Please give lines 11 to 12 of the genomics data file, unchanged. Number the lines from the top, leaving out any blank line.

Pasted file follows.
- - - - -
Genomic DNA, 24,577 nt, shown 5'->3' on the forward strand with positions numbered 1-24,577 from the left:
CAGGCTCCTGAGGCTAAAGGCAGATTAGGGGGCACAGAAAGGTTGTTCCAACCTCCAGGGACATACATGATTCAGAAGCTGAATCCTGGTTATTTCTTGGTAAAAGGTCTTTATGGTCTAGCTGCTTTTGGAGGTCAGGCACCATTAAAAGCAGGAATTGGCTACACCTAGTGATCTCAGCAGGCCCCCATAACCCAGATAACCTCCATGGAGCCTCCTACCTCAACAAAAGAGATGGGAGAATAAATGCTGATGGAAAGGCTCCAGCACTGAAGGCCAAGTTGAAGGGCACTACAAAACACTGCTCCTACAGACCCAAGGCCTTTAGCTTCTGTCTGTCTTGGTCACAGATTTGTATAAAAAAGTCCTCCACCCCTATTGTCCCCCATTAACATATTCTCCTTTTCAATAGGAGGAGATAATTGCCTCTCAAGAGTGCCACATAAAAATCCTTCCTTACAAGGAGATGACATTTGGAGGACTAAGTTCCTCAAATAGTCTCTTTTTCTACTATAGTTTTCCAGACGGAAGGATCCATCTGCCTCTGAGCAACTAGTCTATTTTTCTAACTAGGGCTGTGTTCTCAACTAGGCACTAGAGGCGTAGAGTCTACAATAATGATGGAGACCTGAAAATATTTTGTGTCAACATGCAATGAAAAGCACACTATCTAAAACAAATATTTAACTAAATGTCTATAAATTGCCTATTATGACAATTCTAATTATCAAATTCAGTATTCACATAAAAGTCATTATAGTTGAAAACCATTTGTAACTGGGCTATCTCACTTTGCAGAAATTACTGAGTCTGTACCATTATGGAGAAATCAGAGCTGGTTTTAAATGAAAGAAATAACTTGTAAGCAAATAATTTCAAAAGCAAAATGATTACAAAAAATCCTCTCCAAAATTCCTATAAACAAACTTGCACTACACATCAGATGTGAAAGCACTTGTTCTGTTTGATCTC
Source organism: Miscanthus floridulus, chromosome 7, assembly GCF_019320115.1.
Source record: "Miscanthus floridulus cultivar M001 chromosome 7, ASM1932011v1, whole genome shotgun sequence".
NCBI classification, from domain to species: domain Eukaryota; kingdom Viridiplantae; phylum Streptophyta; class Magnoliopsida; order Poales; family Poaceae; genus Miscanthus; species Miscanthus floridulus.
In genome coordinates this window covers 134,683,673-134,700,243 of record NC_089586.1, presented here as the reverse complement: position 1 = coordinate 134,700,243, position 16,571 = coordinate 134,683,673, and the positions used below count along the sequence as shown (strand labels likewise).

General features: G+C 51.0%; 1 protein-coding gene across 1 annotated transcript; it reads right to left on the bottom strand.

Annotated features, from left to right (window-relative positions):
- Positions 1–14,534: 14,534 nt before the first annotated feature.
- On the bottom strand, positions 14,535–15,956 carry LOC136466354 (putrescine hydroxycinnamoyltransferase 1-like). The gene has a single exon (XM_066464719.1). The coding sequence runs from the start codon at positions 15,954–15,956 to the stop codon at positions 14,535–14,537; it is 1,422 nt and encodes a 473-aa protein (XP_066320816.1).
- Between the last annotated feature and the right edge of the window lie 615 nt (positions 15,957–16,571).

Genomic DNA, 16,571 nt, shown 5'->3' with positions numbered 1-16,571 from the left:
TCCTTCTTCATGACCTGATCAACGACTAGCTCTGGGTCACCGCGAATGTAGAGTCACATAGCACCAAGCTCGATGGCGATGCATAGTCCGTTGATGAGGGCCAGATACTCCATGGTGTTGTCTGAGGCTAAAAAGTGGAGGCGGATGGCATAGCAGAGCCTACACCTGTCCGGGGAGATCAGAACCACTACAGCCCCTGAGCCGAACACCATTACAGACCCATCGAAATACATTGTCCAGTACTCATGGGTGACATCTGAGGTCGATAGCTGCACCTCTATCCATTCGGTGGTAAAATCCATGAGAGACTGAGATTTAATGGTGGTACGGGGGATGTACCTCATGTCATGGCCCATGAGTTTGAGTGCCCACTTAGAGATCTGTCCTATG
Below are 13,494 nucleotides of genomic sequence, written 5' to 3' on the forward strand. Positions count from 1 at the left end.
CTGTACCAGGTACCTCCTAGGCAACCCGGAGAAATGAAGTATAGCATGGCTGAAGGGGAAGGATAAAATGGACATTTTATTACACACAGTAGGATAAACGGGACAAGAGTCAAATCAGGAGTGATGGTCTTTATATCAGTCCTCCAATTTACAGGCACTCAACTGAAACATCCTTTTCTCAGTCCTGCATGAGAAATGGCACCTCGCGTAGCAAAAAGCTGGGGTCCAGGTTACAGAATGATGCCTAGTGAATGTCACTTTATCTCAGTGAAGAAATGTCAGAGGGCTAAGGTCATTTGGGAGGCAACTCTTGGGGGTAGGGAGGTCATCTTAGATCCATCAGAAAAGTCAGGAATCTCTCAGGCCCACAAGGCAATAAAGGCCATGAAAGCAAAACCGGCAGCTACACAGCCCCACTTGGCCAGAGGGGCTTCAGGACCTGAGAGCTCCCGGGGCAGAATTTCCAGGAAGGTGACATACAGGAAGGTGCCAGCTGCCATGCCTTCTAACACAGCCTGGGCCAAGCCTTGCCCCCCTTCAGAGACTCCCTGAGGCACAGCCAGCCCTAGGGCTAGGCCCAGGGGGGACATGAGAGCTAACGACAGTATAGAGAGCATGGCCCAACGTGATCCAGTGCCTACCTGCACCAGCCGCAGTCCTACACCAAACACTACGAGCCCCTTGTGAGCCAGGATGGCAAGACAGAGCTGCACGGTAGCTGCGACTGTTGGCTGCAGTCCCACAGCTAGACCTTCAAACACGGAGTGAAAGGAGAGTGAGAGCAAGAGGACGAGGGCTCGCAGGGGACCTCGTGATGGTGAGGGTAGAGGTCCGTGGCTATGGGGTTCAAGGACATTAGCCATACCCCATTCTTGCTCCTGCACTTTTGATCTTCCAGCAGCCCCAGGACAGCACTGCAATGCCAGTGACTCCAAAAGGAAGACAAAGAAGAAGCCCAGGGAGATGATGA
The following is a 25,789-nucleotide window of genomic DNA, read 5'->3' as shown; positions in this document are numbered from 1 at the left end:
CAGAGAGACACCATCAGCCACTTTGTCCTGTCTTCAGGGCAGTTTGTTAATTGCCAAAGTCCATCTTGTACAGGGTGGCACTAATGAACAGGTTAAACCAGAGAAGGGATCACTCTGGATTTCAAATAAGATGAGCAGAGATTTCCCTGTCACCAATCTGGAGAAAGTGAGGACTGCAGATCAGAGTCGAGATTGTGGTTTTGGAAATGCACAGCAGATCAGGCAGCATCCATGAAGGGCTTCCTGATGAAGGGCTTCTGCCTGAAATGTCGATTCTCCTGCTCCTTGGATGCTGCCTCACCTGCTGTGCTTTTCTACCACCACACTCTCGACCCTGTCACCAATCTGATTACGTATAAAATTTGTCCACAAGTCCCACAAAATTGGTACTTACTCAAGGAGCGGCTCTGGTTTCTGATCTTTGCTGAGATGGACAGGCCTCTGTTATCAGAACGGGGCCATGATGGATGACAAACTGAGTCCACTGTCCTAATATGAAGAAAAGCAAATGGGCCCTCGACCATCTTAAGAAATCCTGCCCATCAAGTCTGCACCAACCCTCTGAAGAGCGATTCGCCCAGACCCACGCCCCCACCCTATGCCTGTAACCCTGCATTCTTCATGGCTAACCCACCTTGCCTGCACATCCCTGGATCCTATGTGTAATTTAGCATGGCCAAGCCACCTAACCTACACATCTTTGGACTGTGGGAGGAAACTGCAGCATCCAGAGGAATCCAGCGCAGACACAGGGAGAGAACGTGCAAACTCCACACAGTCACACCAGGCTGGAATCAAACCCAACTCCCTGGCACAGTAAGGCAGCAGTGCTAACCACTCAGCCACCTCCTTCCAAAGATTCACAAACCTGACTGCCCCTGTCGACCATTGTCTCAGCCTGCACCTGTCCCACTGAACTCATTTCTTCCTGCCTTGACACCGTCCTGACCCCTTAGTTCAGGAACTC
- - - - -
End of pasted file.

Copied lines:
- Between the last annotated feature and the right edge of the window lie 615 nt (positions 15,957–16,571).

Genomic DNA, 16,571 nt, shown 5'->3' with positions numbered 1-16,571 from the left: